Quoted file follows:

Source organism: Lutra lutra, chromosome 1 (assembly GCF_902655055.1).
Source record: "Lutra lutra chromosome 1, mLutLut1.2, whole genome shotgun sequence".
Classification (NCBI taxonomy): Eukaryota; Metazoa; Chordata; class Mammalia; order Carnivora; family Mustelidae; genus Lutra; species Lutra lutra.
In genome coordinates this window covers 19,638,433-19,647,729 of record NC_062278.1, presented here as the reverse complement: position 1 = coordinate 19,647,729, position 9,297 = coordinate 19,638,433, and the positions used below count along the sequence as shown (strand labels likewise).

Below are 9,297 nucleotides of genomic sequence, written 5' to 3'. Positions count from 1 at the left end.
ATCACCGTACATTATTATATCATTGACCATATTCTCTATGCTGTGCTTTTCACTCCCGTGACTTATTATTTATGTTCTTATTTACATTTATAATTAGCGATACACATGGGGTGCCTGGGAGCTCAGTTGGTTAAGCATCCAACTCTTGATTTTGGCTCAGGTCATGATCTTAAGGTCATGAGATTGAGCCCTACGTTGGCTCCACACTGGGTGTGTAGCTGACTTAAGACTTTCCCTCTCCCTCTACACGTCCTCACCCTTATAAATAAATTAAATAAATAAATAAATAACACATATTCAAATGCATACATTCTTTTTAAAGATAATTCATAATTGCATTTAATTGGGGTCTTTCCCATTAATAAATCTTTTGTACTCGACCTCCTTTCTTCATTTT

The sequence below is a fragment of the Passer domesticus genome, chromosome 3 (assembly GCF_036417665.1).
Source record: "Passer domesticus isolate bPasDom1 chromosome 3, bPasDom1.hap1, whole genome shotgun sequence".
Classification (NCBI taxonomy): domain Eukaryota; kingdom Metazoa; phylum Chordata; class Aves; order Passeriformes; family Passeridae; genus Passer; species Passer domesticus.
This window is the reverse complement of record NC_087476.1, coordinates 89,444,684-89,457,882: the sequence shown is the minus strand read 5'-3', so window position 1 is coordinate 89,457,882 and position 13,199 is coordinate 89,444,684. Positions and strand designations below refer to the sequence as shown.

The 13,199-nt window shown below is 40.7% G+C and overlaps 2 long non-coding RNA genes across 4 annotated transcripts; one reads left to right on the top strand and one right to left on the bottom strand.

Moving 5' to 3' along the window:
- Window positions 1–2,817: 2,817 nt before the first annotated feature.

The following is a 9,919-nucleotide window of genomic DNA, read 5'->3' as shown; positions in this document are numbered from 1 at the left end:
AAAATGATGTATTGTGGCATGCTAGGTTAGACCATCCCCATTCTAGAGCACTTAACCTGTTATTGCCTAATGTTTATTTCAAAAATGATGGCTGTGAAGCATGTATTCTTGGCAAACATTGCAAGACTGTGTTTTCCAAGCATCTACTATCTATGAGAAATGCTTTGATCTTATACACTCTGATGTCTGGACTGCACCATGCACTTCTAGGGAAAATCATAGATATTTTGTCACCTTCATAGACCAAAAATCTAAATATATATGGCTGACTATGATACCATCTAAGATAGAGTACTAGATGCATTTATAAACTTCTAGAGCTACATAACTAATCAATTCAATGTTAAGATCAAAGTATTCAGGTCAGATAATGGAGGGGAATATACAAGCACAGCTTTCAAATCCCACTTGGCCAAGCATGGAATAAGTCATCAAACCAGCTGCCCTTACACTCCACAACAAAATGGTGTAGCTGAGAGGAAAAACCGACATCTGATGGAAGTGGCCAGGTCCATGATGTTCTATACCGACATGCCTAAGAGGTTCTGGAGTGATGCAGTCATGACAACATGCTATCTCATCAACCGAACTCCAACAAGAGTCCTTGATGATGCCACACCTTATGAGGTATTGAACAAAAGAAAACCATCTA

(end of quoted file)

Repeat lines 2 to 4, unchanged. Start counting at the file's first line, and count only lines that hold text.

Source record: "Lutra lutra chromosome 1, mLutLut1.2, whole genome shotgun sequence".
Classification (NCBI taxonomy): Eukaryota; Metazoa; Chordata; class Mammalia; order Carnivora; family Mustelidae; genus Lutra; species Lutra lutra.
In genome coordinates this window covers 19,638,433-19,647,729 of record NC_062278.1, presented here as the reverse complement: position 1 = coordinate 19,647,729, position 9,297 = coordinate 19,638,433, and the positions used below count along the sequence as shown (strand labels likewise).